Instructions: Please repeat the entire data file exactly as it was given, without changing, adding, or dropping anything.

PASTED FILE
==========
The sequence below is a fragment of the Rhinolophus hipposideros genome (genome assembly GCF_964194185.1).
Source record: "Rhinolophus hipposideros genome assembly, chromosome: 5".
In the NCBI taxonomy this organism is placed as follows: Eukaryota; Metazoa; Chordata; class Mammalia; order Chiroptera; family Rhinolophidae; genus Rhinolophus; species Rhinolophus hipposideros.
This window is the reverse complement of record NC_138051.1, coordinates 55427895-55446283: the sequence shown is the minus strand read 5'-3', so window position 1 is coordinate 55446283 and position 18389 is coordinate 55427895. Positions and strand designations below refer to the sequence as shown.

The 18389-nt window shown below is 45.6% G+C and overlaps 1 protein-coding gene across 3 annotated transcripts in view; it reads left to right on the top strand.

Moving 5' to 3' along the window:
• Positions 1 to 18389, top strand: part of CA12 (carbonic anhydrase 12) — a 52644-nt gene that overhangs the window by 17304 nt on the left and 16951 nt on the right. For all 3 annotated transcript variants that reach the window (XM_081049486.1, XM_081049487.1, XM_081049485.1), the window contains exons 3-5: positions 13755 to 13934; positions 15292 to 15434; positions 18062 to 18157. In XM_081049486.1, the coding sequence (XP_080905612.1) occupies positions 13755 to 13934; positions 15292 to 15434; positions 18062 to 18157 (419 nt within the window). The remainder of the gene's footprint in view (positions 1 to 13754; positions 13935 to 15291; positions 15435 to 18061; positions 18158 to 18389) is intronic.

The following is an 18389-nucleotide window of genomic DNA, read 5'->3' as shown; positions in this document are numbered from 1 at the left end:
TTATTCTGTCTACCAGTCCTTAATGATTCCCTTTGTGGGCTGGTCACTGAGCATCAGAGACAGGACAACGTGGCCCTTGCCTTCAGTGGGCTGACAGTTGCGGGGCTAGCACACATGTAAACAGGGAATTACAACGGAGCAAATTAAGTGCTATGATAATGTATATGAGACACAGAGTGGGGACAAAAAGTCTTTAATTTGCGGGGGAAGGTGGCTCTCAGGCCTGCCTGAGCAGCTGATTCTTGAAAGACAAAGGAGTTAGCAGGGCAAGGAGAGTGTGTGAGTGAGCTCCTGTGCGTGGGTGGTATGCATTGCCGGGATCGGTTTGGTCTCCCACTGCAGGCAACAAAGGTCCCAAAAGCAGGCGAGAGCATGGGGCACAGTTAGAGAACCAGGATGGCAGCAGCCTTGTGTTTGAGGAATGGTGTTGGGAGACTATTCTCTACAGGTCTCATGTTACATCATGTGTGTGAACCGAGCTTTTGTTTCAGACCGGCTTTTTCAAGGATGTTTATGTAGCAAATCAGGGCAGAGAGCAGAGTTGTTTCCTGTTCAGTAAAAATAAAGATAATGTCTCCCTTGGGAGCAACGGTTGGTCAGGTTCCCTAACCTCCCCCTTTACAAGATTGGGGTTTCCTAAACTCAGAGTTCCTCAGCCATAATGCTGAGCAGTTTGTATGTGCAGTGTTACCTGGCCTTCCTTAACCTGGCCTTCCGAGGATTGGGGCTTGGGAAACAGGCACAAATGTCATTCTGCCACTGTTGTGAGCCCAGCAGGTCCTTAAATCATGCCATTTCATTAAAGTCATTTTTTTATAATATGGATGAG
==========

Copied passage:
The sequence below is a fragment of the Rhinolophus hipposideros genome (genome assembly GCF_964194185.1).
Source record: "Rhinolophus hipposideros genome assembly, chromosome: 5".
In the NCBI taxonomy this organism is placed as follows: Eukaryota; Metazoa; Chordata; class Mammalia; order Chiroptera; family Rhinolophidae; genus Rhinolophus; species Rhinolophus hipposideros.
This window is the reverse complement of record NC_138051.1, coordinates 55427895-55446283: the sequence shown is the minus strand read 5'-3', so window position 1 is coordinate 55446283 and position 18389 is coordinate 55427895. Positions and strand designations below refer to the sequence as shown.

The 18389-nt window shown below is 45.6% G+C and overlaps 1 protein-coding gene across 3 annotated transcripts in view; it reads left to right on the top strand.

Moving 5' to 3' along the window:
• Positions 1 to 18389, top strand: part of CA12 (carbonic anhydrase 12) — a 52644-nt gene that overhangs the window by 17304 nt on the left and 16951 nt on the right. For all 3 annotated transcript variants that reach the window (XM_081049486.1, XM_081049487.1, XM_081049485.1), the window contains exons 3-5: positions 13755 to 13934; positions 15292 to 15434; positions 18062 to 18157. In XM_081049486.1, the coding sequence (XP_080905612.1) occupies positions 13755 to 13934; positions 15292 to 15434; positions 18062 to 18157 (419 nt within the window). The remainder of the gene's footprint in view (positions 1 to 13754; positions 13935 to 15291; positions 15435 to 18061; positions 18158 to 18389) is intronic.

The following is an 18389-nucleotide window of genomic DNA, read 5'->3' as shown; positions in this document are numbered from 1 at the left end:
TTATTCTGTCTACCAGTCCTTAATGATTCCCTTTGTGGGCTGGTCACTGAGCATCAGAGACAGGACAACGTGGCCCTTGCCTTCAGTGGGCTGACAGTTGCGGGGCTAGCACACATGTAAACAGGGAATTACAACGGAGCAAATTAAGTGCTATGATAATGTATATGAGACACAGAGTGGGGACAAAAAGTCTTTAATTTGCGGGGGAAGGTGGCTCTCAGGCCTGCCTGAGCAGCTGATTCTTGAAAGACAAAGGAGTTAGCAGGGCAAGGAGAGTGTGTGAGTGAGCTCCTGTGCGTGGGTGGTATGCATTGCCGGGATCGGTTTGGTCTCCCACTGCAGGCAACAAAGGTCCCAAAAGCAGGCGAGAGCATGGGGCACAGTTAGAGAACCAGGATGGCAGCAGCCTTGTGTTTGAGGAATGGTGTTGGGAGACTATTCTCTACAGGTCTCATGTTACATCATGTGTGTGAACCGAGCTTTTGTTTCAGACCGGCTTTTTCAAGGATGTTTATGTAGCAAATCAGGGCAGAGAGCAGAGTTGTTTCCTGTTCAGTAAAAATAAAGATAATGTCTCCCTTGGGAGCAACGGTTGGTCAGGTTCCCTAACCTCCCCCTTTACAAGATTGGGGTTTCCTAAACTCAGAGTTCCTCAGCCATAATGCTGAGCAGTTTGTATGTGCAGTGTTACCTGGCCTTCCTTAACCTGGCCTTCCGAGGATTGGGGCTTGGGAAACAGGCACAAATGTCATTCTGCCACTGTTGTGAGCCCAGCAGGTCCTTAAATCATGCCATTTCATTAAAGTCATTTTTTTATAATATGGATGAG